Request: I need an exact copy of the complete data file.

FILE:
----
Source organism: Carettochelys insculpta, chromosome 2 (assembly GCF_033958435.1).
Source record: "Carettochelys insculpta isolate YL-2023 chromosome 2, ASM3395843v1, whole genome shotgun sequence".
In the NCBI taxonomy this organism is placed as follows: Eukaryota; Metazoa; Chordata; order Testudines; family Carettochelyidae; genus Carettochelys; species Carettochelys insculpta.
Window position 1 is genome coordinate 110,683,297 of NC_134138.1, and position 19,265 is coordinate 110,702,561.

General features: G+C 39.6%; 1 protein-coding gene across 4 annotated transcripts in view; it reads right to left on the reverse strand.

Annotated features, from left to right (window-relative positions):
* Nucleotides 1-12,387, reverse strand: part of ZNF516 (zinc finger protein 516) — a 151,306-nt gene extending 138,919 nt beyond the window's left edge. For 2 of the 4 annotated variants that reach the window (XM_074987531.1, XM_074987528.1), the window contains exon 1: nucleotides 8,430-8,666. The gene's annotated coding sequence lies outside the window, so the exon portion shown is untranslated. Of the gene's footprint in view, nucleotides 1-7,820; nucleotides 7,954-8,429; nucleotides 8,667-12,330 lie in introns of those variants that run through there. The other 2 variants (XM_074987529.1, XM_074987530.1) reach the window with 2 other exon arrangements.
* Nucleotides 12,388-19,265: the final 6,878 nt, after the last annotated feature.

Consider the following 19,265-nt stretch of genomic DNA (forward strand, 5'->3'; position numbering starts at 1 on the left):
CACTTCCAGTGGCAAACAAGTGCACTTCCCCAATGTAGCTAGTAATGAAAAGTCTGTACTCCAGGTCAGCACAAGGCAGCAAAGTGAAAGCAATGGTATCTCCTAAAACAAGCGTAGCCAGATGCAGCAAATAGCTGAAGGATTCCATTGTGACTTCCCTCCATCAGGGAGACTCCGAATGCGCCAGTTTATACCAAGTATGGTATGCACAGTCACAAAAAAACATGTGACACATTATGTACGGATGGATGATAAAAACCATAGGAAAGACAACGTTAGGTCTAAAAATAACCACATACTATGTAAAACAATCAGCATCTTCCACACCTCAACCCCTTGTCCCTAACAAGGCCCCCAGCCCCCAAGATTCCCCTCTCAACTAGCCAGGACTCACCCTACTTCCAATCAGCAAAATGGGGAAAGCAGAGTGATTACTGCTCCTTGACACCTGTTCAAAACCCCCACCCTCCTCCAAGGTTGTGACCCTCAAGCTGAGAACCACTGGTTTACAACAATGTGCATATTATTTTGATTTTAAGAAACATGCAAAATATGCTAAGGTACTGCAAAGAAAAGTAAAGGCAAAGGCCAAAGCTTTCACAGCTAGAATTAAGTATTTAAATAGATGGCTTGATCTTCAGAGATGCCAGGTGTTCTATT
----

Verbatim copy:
Source organism: Carettochelys insculpta, chromosome 2 (assembly GCF_033958435.1).
Source record: "Carettochelys insculpta isolate YL-2023 chromosome 2, ASM3395843v1, whole genome shotgun sequence".
In the NCBI taxonomy this organism is placed as follows: Eukaryota; Metazoa; Chordata; order Testudines; family Carettochelyidae; genus Carettochelys; species Carettochelys insculpta.
Window position 1 is genome coordinate 110,683,297 of NC_134138.1, and position 19,265 is coordinate 110,702,561.

General features: G+C 39.6%; 1 protein-coding gene across 4 annotated transcripts in view; it reads right to left on the reverse strand.

Annotated features, from left to right (window-relative positions):
* Nucleotides 1-12,387, reverse strand: part of ZNF516 (zinc finger protein 516) — a 151,306-nt gene extending 138,919 nt beyond the window's left edge. For 2 of the 4 annotated variants that reach the window (XM_074987531.1, XM_074987528.1), the window contains exon 1: nucleotides 8,430-8,666. The gene's annotated coding sequence lies outside the window, so the exon portion shown is untranslated. Of the gene's footprint in view, nucleotides 1-7,820; nucleotides 7,954-8,429; nucleotides 8,667-12,330 lie in introns of those variants that run through there. The other 2 variants (XM_074987529.1, XM_074987530.1) reach the window with 2 other exon arrangements.
* Nucleotides 12,388-19,265: the final 6,878 nt, after the last annotated feature.

Consider the following 19,265-nt stretch of genomic DNA (forward strand, 5'->3'; position numbering starts at 1 on the left):
CACTTCCAGTGGCAAACAAGTGCACTTCCCCAATGTAGCTAGTAATGAAAAGTCTGTACTCCAGGTCAGCACAAGGCAGCAAAGTGAAAGCAATGGTATCTCCTAAAACAAGCGTAGCCAGATGCAGCAAATAGCTGAAGGATTCCATTGTGACTTCCCTCCATCAGGGAGACTCCGAATGCGCCAGTTTATACCAAGTATGGTATGCACAGTCACAAAAAAACATGTGACACATTATGTACGGATGGATGATAAAAACCATAGGAAAGACAACGTTAGGTCTAAAAATAACCACATACTATGTAAAACAATCAGCATCTTCCACACCTCAACCCCTTGTCCCTAACAAGGCCCCCAGCCCCCAAGATTCCCCTCTCAACTAGCCAGGACTCACCCTACTTCCAATCAGCAAAATGGGGAAAGCAGAGTGATTACTGCTCCTTGACACCTGTTCAAAACCCCCACCCTCCTCCAAGGTTGTGACCCTCAAGCTGAGAACCACTGGTTTACAACAATGTGCATATTATTTTGATTTTAAGAAACATGCAAAATATGCTAAGGTACTGCAAAGAAAAGTAAAGGCAAAGGCCAAAGCTTTCACAGCTAGAATTAAGTATTTAAATAGATGGCTTGATCTTCAGAGATGCCAGGTGTTCTATT